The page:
Environment related problems harm both the planet and people’s life and health. Air pollution is bad for the ozone layer, but also for a series of medical conditions, such as lung problems or other respiratory issues. A new study found that lung cancer patients have reasons to worry about.
Recent research has brought to light that air pollution aggravates the health status of people suffering from lung cancer. There is a high probability that polluted air can reduce the lifespan of patients who had recently been diagnosed with lung cancer.
In the case of such a diagnose, there are 50 percent chances for the patient to live. The chances decrease by more almost a half (to 30 %) if the patient is exposed to unhealthy air.
An experiment was conducted by specialist Sandrah P. Eckel, who is an assistant professor at the University of Southern California (Los Angeles). The experiment was carried out with the help of 352,000 patients, and the results showed that toxins in the air we inhale tend to affect patients with lung cancer in its early stages. The study lasted for 21 years, from 1988 to 2009, and some of the patients reached terminal phase and died by the end of the study.
According to Immortal News, some of the statistics look as follows:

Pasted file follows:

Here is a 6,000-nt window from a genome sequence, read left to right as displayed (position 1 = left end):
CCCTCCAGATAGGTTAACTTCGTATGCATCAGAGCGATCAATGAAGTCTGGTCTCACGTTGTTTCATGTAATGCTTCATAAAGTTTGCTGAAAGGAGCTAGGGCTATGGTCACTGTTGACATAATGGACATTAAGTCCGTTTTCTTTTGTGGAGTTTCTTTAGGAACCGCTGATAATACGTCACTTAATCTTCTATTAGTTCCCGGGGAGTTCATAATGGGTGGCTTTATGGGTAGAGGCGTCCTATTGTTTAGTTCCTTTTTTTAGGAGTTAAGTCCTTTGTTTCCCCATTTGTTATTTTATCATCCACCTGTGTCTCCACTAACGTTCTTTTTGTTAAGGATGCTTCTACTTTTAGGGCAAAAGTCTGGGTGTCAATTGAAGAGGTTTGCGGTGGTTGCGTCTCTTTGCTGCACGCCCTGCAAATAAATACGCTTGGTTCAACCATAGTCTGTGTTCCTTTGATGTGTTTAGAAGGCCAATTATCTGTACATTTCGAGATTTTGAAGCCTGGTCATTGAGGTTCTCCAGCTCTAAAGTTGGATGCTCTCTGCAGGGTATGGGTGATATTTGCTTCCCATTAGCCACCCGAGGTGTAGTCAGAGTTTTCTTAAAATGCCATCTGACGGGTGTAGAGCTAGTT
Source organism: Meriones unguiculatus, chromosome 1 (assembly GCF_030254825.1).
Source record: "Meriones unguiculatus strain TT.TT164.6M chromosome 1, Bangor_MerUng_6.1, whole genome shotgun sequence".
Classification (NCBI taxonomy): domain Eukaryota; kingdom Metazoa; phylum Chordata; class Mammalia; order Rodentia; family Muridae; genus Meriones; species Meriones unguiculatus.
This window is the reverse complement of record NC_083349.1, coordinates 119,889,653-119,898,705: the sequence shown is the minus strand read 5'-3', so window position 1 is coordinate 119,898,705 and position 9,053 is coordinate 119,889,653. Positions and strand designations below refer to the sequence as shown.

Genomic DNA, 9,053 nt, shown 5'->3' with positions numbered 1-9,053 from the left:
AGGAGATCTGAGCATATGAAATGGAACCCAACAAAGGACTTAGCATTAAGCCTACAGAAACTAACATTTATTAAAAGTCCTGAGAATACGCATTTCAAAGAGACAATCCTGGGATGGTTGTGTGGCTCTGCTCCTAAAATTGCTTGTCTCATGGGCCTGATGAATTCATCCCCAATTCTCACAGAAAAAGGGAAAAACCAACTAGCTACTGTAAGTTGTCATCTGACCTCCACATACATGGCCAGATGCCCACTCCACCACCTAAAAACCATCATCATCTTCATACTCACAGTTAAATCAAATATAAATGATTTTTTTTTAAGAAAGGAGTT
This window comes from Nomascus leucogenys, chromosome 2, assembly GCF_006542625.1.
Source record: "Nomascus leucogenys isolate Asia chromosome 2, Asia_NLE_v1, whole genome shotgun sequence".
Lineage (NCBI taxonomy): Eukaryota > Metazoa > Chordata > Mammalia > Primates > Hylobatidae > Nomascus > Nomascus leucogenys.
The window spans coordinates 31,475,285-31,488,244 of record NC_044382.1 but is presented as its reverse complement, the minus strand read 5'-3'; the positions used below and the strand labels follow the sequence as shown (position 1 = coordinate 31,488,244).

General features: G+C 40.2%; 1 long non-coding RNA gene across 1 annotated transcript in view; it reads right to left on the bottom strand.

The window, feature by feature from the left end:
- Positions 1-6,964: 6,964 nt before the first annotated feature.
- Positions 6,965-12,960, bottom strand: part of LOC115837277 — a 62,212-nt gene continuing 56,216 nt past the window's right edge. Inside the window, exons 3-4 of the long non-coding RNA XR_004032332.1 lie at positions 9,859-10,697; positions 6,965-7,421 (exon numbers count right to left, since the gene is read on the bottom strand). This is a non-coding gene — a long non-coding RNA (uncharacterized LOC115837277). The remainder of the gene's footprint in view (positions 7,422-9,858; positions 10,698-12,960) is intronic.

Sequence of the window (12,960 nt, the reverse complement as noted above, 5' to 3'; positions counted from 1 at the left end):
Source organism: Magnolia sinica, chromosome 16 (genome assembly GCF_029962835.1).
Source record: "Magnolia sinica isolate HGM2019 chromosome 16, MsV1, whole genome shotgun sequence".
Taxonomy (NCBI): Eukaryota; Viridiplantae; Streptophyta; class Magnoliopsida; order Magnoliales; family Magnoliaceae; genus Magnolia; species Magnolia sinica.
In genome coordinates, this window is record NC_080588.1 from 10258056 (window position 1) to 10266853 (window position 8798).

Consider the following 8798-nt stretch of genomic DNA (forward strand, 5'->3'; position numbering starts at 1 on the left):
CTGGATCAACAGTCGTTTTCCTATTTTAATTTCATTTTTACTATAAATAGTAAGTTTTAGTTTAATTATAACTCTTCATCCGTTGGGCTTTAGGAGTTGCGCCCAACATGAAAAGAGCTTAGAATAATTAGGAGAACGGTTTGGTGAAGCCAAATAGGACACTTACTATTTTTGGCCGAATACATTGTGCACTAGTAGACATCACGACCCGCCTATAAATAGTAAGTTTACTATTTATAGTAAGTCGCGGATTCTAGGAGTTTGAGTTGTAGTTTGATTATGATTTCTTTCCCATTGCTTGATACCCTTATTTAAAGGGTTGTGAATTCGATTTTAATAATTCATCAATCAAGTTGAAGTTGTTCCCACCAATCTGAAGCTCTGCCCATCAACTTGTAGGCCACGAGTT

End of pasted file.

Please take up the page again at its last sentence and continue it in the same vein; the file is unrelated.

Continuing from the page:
“The study found that people with early stage lung cancer survived for an average of 3.6 years, which fell to 2.4 years when they were exposed to high levels of particulate matter.”
Some researchers didn’t expect the outcome they have been left with. One of them is Doctor Jaime E. Hart (the Channing Division of Network Medicine), who didn’t expect such a severe effect of air pollution, as she stated the following:
“Before this study, there was very little evidence of the impact of air pollution on survival in individuals with lung cancer.”
She further added:
“The most interesting findings were that the impacts of pollution were very different by stage and histology at diagnosis, and the impact was strongest among those who traditionally have the highest survival rate.”
Even without the risks brought by air pollution, patients diagnosed with lung cancer still have little chance of living a long life. Usually, doctors predict at most five or six more years for them.
The study led by researcher Sandrah P. Eckel about the effects of air pollution on lung cancer patients was published in Thorax (journal).
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